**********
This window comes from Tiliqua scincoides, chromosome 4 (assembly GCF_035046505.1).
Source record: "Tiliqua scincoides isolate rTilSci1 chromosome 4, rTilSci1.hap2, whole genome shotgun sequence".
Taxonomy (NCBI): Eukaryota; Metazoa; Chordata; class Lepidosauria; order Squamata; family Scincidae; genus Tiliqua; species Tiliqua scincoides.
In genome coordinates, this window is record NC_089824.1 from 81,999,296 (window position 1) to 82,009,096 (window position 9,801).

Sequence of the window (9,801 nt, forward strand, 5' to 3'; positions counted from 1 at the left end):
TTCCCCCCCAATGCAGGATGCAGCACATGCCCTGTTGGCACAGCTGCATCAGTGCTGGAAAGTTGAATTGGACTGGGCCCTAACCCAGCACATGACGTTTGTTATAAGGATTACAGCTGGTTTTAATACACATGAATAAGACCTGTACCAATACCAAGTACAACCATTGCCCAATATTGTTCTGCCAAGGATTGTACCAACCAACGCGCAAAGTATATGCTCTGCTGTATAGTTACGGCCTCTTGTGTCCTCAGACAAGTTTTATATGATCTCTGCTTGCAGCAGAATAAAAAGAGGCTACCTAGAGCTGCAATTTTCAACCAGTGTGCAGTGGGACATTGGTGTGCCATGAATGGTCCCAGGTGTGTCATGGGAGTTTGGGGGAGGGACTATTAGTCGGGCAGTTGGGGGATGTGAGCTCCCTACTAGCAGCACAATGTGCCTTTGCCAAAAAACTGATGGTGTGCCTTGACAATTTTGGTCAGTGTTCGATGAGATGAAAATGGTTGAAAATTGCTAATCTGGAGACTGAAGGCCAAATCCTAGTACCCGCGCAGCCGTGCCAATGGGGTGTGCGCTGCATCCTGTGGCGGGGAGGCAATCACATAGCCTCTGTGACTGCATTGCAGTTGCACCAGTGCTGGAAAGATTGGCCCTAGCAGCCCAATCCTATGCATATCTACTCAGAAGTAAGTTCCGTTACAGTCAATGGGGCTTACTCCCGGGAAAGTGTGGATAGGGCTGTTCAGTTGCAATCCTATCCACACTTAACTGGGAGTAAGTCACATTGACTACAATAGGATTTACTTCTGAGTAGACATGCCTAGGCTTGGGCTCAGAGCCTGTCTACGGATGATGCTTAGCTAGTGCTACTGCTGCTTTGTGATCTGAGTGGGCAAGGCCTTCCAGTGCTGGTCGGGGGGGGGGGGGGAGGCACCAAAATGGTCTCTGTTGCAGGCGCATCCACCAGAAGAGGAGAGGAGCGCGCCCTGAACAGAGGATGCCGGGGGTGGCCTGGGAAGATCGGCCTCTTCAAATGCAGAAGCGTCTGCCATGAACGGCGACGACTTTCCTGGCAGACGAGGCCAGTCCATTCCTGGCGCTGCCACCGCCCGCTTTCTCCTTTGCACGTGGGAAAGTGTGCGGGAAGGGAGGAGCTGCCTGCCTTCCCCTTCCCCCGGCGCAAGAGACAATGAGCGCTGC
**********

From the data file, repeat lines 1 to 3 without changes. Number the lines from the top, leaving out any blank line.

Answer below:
This window comes from Tiliqua scincoides, chromosome 4 (assembly GCF_035046505.1).
Source record: "Tiliqua scincoides isolate rTilSci1 chromosome 4, rTilSci1.hap2, whole genome shotgun sequence".
Taxonomy (NCBI): Eukaryota; Metazoa; Chordata; class Lepidosauria; order Squamata; family Scincidae; genus Tiliqua; species Tiliqua scincoides.